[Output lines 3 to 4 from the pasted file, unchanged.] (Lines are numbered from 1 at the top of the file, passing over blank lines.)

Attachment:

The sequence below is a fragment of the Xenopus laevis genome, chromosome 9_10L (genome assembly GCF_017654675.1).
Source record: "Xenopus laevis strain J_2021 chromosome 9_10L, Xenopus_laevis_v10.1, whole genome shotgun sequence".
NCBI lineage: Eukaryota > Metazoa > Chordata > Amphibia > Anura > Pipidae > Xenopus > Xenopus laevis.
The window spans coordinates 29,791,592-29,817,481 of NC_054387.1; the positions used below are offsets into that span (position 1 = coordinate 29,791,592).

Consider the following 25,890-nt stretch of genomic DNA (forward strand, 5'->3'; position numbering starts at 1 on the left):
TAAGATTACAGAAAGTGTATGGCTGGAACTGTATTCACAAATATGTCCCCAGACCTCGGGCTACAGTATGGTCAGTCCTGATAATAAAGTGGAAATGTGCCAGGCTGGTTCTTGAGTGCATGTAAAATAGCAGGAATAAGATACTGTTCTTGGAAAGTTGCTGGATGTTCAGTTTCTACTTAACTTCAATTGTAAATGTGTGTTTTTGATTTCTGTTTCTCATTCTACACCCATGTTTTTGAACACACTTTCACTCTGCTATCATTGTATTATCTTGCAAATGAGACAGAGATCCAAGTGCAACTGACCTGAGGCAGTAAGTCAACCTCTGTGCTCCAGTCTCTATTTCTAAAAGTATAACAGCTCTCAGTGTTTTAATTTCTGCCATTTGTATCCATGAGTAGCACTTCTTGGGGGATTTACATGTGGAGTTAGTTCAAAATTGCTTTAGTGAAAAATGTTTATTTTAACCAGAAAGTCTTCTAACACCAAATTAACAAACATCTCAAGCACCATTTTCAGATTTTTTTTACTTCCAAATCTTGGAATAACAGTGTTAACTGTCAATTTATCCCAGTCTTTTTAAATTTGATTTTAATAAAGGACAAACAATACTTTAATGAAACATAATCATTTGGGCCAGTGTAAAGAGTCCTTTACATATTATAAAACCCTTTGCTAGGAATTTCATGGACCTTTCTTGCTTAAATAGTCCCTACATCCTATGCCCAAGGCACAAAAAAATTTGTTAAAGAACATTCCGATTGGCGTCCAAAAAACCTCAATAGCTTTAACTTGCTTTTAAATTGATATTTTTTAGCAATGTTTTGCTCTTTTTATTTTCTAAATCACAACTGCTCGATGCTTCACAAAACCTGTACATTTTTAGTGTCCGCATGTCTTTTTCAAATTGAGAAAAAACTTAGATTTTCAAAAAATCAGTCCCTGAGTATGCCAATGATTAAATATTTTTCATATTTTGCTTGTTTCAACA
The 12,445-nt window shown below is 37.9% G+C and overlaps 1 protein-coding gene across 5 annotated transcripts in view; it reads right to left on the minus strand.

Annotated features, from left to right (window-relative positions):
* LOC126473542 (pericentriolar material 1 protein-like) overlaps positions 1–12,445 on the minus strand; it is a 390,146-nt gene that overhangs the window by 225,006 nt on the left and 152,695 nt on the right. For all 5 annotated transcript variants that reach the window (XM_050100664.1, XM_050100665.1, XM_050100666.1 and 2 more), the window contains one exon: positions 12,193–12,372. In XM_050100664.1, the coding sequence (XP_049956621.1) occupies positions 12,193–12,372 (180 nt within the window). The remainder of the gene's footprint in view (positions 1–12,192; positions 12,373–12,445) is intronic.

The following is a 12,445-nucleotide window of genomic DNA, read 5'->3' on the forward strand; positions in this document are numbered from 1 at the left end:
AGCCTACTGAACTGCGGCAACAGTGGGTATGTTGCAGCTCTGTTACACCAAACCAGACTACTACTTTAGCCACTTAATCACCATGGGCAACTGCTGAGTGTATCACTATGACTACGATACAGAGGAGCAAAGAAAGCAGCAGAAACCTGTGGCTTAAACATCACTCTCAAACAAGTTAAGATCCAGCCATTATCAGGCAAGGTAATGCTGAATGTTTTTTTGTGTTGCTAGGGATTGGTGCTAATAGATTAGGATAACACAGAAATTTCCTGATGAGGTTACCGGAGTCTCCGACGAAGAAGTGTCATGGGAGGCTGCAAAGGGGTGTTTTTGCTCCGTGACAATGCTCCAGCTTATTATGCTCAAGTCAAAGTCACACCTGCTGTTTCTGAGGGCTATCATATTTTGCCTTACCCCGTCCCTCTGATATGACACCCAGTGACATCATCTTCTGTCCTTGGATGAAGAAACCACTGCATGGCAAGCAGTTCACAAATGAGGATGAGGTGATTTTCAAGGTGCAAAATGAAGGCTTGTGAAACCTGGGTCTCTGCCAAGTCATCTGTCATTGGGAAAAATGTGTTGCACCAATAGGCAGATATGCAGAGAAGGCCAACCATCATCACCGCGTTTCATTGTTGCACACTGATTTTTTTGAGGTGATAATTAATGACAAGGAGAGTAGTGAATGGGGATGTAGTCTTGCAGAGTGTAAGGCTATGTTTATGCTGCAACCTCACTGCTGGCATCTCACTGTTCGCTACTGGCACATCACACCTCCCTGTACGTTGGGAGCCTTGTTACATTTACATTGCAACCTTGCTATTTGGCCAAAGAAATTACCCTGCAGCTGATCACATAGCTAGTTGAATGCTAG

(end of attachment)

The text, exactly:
NCBI lineage: Eukaryota > Metazoa > Chordata > Amphibia > Anura > Pipidae > Xenopus > Xenopus laevis.
The window spans coordinates 29,791,592-29,817,481 of NC_054387.1; the positions used below are offsets into that span (position 1 = coordinate 29,791,592).